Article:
Leeds - Sri Lanka captain Angelo Mathews is adamant a drawn series with England won't satisfy the tourists.
Mathews's side face England in the second and final Test at Headingley on Friday, having held out for a draw in the series opener with just one wicket standing on Monday' final day at Lord's.
Sri Lanka have won just two Tests in England, losing six and drawing six, but Mathews was in positive mood on Thursday.
"If we can win the game, that's what we're looking for, not really a draw," the all-rounder told reporters at Headingley.
"If needed, we'll try to change our plans and tactics a little bit, but all in all our strength is to keep it line and length and bowl in those good areas.
"Test cricket is all about challenging people. It's about thinking a step further than the batsman. If we have to make those tactical changes we will."
Mathews defied convention by asking England to bat first at Lord's and then saw the hosts post a commanding 575 for nine declared.
But he added he wouldn't be afraid to do the same at Headingley if he believed conditions favoured bowling first again.
"You never know, there is a bit of grass on the wicket," he said.
"But you can't say anything until game day. You can never predict a wicket 100 percent."- Illegal action -
Meanwhile relations between the England and Wales Cricket Board and Sri Lanka Cricket were said to be "amicable" after the row regarding Sachithra Senanayake's action.
Sri Lanka spinner Senanayake was reported for an illegal action during the one-day series, much to the tourists' dismay.
Mathews was reported as telling BBC Sinhala, in Sinhalese, that England had instigated the probe into Senanayake because they disliked facing him.
Meanwhile, the Sri Lankan Sunday Times suggested ECB chairman Giles Clarke had referred Mathews's comments to the International Cricket Council in the hope of an apology.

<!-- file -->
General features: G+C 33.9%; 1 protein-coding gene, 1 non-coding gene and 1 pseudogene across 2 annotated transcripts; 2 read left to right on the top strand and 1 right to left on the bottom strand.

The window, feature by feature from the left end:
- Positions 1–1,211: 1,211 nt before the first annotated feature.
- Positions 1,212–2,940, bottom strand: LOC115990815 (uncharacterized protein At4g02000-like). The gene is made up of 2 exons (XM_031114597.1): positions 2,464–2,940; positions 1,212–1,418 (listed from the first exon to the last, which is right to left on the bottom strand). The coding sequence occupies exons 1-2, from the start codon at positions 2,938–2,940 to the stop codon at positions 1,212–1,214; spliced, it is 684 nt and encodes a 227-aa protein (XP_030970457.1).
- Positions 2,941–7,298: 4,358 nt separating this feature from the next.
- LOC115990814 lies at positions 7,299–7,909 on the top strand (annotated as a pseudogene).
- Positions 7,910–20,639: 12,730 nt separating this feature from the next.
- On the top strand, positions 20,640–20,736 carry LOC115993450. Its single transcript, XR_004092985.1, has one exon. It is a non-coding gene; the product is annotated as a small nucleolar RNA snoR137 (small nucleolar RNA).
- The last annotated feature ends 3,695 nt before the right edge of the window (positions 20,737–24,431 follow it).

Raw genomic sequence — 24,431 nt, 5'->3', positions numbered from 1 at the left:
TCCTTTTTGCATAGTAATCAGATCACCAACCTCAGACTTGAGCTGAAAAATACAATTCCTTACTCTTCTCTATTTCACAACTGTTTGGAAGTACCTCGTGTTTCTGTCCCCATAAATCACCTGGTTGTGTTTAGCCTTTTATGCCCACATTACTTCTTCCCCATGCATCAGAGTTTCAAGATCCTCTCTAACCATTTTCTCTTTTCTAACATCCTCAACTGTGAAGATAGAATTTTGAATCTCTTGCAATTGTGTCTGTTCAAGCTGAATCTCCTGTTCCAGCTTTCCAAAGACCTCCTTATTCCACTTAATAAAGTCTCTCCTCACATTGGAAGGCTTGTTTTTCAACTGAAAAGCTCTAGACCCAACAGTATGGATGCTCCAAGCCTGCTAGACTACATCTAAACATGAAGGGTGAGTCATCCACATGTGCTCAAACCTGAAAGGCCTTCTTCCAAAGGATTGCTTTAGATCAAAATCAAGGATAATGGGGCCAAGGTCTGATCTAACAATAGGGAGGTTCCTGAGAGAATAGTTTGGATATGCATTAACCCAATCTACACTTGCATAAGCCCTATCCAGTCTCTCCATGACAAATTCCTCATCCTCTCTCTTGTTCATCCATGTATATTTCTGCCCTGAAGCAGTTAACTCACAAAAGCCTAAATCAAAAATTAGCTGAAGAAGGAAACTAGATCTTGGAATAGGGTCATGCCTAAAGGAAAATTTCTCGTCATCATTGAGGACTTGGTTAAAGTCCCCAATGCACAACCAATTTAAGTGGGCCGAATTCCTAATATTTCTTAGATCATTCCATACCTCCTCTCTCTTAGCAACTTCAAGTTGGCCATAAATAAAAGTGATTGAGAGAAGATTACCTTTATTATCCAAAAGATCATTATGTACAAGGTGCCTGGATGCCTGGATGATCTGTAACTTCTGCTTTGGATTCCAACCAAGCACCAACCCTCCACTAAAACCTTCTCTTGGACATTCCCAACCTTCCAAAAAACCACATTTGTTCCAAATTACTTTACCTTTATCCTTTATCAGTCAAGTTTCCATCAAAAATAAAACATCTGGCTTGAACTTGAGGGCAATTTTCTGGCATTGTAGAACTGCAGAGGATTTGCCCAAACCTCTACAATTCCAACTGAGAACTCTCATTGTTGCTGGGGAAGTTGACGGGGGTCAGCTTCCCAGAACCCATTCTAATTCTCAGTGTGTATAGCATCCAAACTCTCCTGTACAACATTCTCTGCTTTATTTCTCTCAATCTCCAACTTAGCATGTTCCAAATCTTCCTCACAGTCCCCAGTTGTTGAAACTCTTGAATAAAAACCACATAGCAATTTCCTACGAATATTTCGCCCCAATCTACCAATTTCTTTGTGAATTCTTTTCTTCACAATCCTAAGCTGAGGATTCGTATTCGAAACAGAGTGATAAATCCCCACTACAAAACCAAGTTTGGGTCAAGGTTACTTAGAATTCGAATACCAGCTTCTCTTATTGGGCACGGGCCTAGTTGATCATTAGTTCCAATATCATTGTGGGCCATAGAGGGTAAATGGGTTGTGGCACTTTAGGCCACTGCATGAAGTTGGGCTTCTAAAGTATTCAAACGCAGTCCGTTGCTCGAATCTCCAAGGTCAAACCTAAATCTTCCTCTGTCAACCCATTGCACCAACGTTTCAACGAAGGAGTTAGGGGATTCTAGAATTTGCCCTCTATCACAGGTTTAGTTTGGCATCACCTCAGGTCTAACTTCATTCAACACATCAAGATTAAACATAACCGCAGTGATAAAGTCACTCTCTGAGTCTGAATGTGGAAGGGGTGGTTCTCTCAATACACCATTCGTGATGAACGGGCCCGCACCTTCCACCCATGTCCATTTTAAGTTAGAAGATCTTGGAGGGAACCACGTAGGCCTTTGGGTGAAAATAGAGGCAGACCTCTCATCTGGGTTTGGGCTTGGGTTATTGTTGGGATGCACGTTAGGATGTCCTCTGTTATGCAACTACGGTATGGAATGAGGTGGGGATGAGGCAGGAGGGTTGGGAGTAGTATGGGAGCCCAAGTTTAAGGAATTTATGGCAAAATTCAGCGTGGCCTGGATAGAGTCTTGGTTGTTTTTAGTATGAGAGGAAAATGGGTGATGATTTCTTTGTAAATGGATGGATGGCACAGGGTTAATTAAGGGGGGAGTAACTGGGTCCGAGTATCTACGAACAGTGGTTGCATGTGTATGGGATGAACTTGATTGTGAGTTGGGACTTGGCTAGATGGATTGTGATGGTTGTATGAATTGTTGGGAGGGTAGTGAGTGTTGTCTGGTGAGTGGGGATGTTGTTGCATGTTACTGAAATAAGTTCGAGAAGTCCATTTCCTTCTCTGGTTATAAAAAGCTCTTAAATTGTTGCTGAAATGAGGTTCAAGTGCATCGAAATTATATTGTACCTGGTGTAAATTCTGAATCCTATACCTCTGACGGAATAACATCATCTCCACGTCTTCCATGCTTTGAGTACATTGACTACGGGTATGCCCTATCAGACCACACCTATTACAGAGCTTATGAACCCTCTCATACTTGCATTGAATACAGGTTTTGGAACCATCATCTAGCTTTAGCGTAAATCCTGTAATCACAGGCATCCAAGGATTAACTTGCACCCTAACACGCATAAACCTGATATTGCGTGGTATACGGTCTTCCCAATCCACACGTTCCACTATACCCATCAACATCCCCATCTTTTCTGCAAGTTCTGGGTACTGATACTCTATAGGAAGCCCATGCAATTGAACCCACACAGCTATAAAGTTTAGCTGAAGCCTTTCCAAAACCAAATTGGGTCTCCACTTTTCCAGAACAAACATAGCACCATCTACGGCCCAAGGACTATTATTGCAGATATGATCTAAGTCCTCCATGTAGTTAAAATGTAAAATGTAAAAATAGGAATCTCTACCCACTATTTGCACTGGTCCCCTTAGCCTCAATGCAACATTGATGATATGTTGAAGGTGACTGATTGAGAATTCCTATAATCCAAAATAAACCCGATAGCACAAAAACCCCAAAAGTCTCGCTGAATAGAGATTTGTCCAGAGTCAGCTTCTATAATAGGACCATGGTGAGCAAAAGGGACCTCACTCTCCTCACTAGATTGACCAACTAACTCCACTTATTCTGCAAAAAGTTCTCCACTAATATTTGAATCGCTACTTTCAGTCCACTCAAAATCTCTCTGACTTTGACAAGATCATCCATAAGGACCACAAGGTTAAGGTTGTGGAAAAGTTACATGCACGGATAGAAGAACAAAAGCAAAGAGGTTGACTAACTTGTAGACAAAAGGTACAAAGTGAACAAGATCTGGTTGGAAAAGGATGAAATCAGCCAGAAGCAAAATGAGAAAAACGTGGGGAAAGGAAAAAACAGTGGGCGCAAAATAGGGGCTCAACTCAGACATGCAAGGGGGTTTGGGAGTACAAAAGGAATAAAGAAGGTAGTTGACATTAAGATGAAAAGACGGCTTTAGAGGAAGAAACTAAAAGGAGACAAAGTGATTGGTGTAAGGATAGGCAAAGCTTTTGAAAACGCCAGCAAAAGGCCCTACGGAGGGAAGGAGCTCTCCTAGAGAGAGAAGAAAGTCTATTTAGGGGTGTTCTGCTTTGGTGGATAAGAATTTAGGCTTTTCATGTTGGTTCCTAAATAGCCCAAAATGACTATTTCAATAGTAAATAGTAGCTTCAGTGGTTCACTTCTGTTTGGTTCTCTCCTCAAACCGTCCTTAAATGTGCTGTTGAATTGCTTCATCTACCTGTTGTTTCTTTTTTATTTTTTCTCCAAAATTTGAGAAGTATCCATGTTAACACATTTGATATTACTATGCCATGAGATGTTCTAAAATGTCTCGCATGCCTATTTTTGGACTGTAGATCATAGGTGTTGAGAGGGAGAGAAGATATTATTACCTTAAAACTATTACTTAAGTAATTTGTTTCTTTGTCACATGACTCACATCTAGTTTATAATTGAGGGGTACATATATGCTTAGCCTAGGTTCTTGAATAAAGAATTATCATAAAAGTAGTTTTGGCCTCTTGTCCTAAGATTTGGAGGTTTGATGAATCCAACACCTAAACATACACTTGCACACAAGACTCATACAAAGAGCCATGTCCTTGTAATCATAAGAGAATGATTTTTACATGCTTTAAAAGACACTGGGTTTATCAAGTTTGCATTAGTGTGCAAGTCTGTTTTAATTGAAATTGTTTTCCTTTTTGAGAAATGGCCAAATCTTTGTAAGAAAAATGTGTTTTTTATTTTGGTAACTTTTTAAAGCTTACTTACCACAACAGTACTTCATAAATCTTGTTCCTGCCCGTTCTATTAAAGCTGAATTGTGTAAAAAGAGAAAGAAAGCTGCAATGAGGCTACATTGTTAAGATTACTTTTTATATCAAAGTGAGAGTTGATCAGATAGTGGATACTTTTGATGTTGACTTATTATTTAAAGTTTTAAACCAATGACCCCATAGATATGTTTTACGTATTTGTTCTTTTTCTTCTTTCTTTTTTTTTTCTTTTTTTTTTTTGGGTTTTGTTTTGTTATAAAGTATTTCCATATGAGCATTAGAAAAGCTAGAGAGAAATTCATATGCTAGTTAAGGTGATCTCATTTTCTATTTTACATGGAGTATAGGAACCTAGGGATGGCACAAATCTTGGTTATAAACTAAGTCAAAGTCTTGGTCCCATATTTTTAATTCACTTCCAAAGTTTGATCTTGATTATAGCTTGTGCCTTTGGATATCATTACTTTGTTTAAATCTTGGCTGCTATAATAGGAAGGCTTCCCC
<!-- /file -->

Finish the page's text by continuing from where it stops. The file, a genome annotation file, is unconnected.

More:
Sri Lanka team manager Michael de Zoysa banned all questions relating to Senanayake at Mathews's press conference on Thursday, but did say: "The matter has been resolved amicably. There is no further comment."
Earlier, an SLC statement published by the Sunday Times made clear the governing body's displeasure at the paper's story.
It read: "SLC wishes to express its surprise and disappointment at your accusation levelled against Mr Giles Clarke.
"Mr Clarke, who has been a great friend of SLC and Sri Lanka, has been a pillar of strength to the Cricket in Sri Lanka and its growth unconditionally."
Cook had previously insisted no England player had played a part in the reporting of Senanayake, while leaving little doubt as to his view of the bowler's action.
"We as players have no power to report anyone," he said. "It's directly down to the umpires and the match referee. I know that for a fact. So we can't say anything.
"(But) I think everyone saw his action and I think concerns were raised -- you only had to watch TV and see that. Concerns were raised just by watching the TV."
Asked if the ensuing row would stop Moeen Ali bowling the 'doosra' the England spinner claims to have at his disposal, Cook pointedly replied: "No, because you don't have to bowl a 'doosra' by throwing it."